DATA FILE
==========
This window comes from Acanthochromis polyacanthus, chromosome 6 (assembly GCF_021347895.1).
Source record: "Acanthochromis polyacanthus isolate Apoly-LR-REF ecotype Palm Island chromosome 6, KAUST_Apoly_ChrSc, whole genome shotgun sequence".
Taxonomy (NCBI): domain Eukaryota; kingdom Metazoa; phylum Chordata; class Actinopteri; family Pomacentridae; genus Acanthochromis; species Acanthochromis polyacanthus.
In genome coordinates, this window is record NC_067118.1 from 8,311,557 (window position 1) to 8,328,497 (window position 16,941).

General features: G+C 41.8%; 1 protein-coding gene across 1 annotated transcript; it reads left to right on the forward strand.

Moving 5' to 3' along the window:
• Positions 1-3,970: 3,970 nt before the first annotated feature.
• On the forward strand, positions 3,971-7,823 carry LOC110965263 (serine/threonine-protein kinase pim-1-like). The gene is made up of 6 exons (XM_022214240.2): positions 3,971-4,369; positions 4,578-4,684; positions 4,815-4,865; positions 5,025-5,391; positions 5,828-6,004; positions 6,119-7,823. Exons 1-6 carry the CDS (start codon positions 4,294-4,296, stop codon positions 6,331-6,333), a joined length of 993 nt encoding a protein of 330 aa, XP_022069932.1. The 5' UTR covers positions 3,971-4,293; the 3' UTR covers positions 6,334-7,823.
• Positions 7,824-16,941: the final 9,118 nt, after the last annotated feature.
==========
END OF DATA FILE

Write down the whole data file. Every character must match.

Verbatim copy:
This window comes from Acanthochromis polyacanthus, chromosome 6 (assembly GCF_021347895.1).
Source record: "Acanthochromis polyacanthus isolate Apoly-LR-REF ecotype Palm Island chromosome 6, KAUST_Apoly_ChrSc, whole genome shotgun sequence".
Taxonomy (NCBI): domain Eukaryota; kingdom Metazoa; phylum Chordata; class Actinopteri; family Pomacentridae; genus Acanthochromis; species Acanthochromis polyacanthus.
In genome coordinates, this window is record NC_067118.1 from 8,311,557 (window position 1) to 8,328,497 (window position 16,941).

General features: G+C 41.8%; 1 protein-coding gene across 1 annotated transcript; it reads left to right on the forward strand.

Moving 5' to 3' along the window:
• Positions 1-3,970: 3,970 nt before the first annotated feature.
• On the forward strand, positions 3,971-7,823 carry LOC110965263 (serine/threonine-protein kinase pim-1-like). The gene is made up of 6 exons (XM_022214240.2): positions 3,971-4,369; positions 4,578-4,684; positions 4,815-4,865; positions 5,025-5,391; positions 5,828-6,004; positions 6,119-7,823. Exons 1-6 carry the CDS (start codon positions 4,294-4,296, stop codon positions 6,331-6,333), a joined length of 993 nt encoding a protein of 330 aa, XP_022069932.1. The 5' UTR covers positions 3,971-4,293; the 3' UTR covers positions 6,334-7,823.
• Positions 7,824-16,941: the final 9,118 nt, after the last annotated feature.